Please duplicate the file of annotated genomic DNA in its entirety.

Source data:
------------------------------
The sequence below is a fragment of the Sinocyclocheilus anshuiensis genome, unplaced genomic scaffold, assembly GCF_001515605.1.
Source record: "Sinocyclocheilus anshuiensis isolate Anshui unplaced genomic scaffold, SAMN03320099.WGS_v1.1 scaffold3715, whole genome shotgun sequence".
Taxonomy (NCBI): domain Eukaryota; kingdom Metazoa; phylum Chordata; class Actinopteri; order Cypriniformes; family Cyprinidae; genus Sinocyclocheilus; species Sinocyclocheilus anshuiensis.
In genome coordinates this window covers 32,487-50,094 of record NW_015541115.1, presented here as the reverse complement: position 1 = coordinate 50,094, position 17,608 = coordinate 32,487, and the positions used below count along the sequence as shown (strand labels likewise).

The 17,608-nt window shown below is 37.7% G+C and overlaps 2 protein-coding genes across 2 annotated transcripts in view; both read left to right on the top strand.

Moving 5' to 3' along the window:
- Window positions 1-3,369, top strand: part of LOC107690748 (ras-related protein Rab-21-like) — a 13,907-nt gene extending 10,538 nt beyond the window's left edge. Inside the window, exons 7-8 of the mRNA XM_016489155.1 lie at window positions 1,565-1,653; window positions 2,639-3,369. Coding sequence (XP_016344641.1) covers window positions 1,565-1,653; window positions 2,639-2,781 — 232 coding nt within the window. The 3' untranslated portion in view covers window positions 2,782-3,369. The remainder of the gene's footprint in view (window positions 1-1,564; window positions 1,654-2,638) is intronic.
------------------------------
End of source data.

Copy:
The sequence below is a fragment of the Sinocyclocheilus anshuiensis genome, unplaced genomic scaffold, assembly GCF_001515605.1.
Source record: "Sinocyclocheilus anshuiensis isolate Anshui unplaced genomic scaffold, SAMN03320099.WGS_v1.1 scaffold3715, whole genome shotgun sequence".
Taxonomy (NCBI): domain Eukaryota; kingdom Metazoa; phylum Chordata; class Actinopteri; order Cypriniformes; family Cyprinidae; genus Sinocyclocheilus; species Sinocyclocheilus anshuiensis.
In genome coordinates this window covers 32,487-50,094 of record NW_015541115.1, presented here as the reverse complement: position 1 = coordinate 50,094, position 17,608 = coordinate 32,487, and the positions used below count along the sequence as shown (strand labels likewise).

The 17,608-nt window shown below is 37.7% G+C and overlaps 2 protein-coding genes across 2 annotated transcripts in view; both read left to right on the top strand.

Moving 5' to 3' along the window:
- Window positions 1-3,369, top strand: part of LOC107690748 (ras-related protein Rab-21-like) — a 13,907-nt gene extending 10,538 nt beyond the window's left edge. Inside the window, exons 7-8 of the mRNA XM_016489155.1 lie at window positions 1,565-1,653; window positions 2,639-3,369. Coding sequence (XP_016344641.1) covers window positions 1,565-1,653; window positions 2,639-2,781 — 232 coding nt within the window. The 3' untranslated portion in view covers window positions 2,782-3,369. The remainder of the gene's footprint in view (window positions 1-1,564; window positions 1,654-2,638) is intronic.